Why you should care
Because dark money could have dark results.
Fact-checkers have had a field day with Donald J. Trump, who has earned so many “Pinocchios” and “Pants on Fires” from The Washington Post and PolitiFact that he may need to invest in some new wooden britches.
But if Trump seems to be telling the truth in one area, it’s that money plays an outsize role in the way decisions are made in politics. “When you give, they do whatever the hell you want them to do,” Trump told The Wall Street Journal last year. And it wasn’t all bluster, as shown by recent allegations that his charity flouted campaign finance law by donating to Florida Attorney General Pam Bondi to deter an investigation into Trump University. “Not only was he telling us that he had done this throughout his business career, but he did it in this case that has every appearance of being a quid pro quo,” says Craig Holman, a campaign finance expert at Public Citizen, a nonprofit advocacy group.
Still, at various times Trump has called attention to illicit dealings between candidates and their super PACs, while touting his decision to “self-fund” through the primaries. Is Trump right that we live in a rigged system?
As President, I WILL fix this rigged system and only answer to YOU, the American people! https://t.co/r1ySXDJ1Wq
— Donald J. Trump (@realDonaldTrump) August 5, 2016
There are signs he might be. Paying politicians is sound business strategy, suggests investment research firm Strategas, which maintains a “real-time” Lobbying Index measuring how those who give the most make the most. Last year, the top lobbying companies had reportedly outperformed the S&P 500 by 200 points through three quarters. Knowing who is paying those politicos has also become more difficult, thanks to Supreme Court decisions like Citizens United v. FEC, which, along with subsequent rulings, has gutted many of the safeguards limiting how politicians raise, spend and report their cash.
While Hillary Clinton is asked if she believes Russia could steal the election, a much more tangible threat lurks in the “shadow party” groups at home. These bankrollers operate in virtual anonymity and have already spent at least $47 million in the eight closest U.S. Senate races, according to an analysis in August by the Brennan Center for Justice. According to Ian Vandewalker, the report’s author, “the ease of circumventing contribution limits and concealing donors from the public” threatens to make parties more dependent on megadonors, corporations and unions.
The report adds that Republicans lead in known dark-money spending, and yet, some rightists also oppose it. “As a conservative I’m supposed to be for Citizens United, but the amount of money being tossed around really worries me,” one former high-ranking RNC operative tells OZY, adding that the case had encouraged a system of political mercenaries whose primary goals are paychecks, not winning. Those funds haven’t had the democratizing effect some proponents envisioned: Three major spending coalitions (Democratic Party shadow groups, the Koch brothers’ network and the U.S. Chamber of Commerce) have accounted for 58 percent of outside spending this election cycle, according to the Brennan Center report. Trump is correct that “there is a ruling class,” says Ned Ryun, founder of American Majority, which trains grassroots center-right volunteers and candidates. “The American people get shortchanged by it.”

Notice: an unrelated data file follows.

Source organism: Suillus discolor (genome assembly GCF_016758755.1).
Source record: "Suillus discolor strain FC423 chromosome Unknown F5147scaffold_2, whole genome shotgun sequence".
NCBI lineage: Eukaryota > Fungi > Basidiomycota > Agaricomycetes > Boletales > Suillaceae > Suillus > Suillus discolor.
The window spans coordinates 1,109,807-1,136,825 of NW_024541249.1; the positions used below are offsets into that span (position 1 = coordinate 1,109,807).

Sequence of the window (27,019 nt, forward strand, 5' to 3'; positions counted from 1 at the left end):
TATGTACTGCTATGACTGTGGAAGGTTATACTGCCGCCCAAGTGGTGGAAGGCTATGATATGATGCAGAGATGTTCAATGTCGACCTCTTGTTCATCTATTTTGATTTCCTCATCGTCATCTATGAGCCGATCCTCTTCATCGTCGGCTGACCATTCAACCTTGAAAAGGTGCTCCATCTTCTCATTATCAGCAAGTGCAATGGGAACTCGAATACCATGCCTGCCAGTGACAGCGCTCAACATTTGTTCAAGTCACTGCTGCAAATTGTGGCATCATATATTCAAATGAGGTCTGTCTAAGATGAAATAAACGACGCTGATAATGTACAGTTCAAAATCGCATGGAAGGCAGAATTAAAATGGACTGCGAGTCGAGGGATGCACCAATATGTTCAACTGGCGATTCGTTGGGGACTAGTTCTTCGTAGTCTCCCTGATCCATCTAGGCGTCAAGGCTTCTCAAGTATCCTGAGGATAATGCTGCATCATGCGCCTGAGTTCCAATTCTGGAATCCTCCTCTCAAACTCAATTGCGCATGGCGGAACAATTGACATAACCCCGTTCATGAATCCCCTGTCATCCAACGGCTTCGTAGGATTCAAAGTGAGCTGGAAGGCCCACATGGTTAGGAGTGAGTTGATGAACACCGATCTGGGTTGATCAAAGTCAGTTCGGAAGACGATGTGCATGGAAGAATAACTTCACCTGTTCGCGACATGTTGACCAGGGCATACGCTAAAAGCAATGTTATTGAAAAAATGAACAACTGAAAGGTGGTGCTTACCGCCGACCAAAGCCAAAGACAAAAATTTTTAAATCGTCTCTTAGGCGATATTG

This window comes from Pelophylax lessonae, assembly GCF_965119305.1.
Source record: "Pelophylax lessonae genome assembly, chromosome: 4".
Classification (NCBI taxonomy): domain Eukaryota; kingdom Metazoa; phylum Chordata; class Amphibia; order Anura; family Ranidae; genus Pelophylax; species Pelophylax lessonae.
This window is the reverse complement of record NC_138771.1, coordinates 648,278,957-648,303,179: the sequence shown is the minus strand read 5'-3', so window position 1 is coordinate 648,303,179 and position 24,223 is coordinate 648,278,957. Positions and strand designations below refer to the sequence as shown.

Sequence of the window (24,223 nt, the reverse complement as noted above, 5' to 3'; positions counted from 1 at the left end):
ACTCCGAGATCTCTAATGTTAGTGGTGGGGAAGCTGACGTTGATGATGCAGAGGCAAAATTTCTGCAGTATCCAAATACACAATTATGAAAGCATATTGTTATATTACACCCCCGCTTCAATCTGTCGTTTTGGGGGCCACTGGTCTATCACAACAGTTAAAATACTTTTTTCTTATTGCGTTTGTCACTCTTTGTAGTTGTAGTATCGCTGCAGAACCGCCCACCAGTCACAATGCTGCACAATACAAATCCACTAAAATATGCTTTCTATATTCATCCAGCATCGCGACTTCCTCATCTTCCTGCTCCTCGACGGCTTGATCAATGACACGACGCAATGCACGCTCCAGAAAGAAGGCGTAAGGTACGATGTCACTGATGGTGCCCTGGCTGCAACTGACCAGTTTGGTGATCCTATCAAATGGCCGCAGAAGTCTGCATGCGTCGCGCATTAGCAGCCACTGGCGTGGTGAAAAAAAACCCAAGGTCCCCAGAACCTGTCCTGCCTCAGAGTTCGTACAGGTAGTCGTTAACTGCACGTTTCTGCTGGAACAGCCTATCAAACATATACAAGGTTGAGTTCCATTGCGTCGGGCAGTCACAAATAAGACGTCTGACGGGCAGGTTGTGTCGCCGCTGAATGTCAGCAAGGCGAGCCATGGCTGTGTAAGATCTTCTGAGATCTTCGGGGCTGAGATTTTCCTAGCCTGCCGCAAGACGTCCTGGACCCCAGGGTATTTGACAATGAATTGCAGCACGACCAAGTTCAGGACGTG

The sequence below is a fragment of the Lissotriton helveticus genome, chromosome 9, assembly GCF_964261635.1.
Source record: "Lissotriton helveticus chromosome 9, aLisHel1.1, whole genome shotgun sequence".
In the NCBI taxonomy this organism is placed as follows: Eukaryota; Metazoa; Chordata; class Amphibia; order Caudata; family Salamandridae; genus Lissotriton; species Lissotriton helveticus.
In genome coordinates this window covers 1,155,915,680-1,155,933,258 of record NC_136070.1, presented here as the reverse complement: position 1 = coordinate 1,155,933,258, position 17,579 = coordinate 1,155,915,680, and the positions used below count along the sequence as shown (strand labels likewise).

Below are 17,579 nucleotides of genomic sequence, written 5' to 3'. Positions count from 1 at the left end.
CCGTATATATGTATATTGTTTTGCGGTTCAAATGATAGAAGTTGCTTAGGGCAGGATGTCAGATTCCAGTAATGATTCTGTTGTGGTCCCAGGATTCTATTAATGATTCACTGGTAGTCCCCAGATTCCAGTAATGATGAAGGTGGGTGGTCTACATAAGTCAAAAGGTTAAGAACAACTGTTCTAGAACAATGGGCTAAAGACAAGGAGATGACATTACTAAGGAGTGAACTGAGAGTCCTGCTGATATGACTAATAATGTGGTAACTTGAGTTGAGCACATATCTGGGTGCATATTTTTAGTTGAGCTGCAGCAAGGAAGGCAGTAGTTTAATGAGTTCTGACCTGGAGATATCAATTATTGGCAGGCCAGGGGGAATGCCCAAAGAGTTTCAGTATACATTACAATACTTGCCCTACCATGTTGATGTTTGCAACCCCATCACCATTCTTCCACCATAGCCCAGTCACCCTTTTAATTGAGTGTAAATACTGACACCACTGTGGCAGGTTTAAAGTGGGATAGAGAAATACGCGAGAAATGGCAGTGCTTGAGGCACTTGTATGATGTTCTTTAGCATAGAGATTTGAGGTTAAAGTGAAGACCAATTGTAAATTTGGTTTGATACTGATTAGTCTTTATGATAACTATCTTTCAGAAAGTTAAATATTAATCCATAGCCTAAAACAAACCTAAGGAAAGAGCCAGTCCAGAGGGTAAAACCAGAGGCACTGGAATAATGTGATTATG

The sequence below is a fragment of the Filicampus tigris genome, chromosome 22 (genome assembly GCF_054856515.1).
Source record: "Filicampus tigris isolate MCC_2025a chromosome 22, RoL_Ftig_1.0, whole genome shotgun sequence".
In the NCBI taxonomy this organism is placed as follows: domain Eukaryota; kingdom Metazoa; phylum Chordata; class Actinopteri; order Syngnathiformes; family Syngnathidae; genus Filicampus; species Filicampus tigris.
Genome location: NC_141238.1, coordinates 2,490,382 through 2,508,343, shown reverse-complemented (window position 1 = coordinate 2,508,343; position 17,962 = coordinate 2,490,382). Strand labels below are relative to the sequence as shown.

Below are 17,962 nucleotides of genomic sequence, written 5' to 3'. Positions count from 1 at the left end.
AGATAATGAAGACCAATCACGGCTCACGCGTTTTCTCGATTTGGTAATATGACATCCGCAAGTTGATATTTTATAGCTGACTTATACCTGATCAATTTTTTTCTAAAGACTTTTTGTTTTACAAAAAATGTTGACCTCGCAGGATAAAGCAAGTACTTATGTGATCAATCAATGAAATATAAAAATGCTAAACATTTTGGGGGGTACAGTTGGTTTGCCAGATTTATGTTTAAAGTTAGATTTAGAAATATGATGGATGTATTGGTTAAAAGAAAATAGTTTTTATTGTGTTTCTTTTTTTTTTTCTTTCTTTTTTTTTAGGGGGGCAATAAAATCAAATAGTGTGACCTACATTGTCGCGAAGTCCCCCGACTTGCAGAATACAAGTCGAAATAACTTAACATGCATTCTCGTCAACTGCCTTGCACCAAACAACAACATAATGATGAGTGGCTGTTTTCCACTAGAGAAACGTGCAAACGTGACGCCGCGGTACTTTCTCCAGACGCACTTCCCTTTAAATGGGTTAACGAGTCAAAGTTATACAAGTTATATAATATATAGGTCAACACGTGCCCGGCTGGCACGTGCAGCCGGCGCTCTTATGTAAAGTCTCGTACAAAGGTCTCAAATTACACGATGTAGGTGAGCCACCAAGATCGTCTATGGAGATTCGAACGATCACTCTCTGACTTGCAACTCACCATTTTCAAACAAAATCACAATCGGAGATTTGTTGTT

Where Trump’s proclaimed advocacy falls apart is in the details, and many are hesitant to credit him for raising an issue that the left has championed for years. (Trump’s campaign didn’t respond to requests to further clarify his views or to address criticism.) Drake University law professor Anthony Gaughan, an expert in campaign finance, says the best chance for reform is a Supreme Court that’s willing to reconsider Citizens United and Buckley v. Valeo, the 1976 precedent that made political spending limits unconstitutional. But the staunchly conservative nominees Trump suggested in May would likely continue the status quo, not upend it. Trump’s key message, that he’s so wealthy he can’t be bought, implies that only millionaires and billionaires should run for office. “That’s called a plutocracy, not a democracy,” Holman says, adding that Public Citizen and other watchdog groups have reached out to the Trump campaign for his support on specific solutions but have received no response.
Short of the court, cities and states are adopting measures to even the playing field. Public financing plans, which allocate taxpayer money to help fund candidates, are well-established in places like Arizona, Maine, Connecticut and New York City. Candidates can still try to raise thousands or millions outside the system, but those who do risk backlash for choosing private interest money over the no-strings-attached public fund. Advocates are pushing similar programs in Maryland and California. “I’m not sure there is a silver bullet,” admits Sunlight Foundation Communications Director Josh Stewart, though his organization recently found that 26 states have improved finance oversight since 2015. Last year, Seattle approved an innovative solution in which each citizen is given $100 in vouchers to contribute to candidates of their choosing, putting the power of the purse directly in the hands of the people.
American legislators could also look to Canada and the United Kingdom, which limit political spending. “Virtually no other country has the weak limits on big money going into politics that we do,” says Vandewalker. Others, like Holman, say we don’t have to look past our borders, but into our past. Almost every serious presidential hopeful used public financing until 2000, when George W. Bush declined it during the primary, and then 2008, when Barack Obama became the first to pass on it in a general election. In that sense, maybe campaign financing laws simply need to be made great again.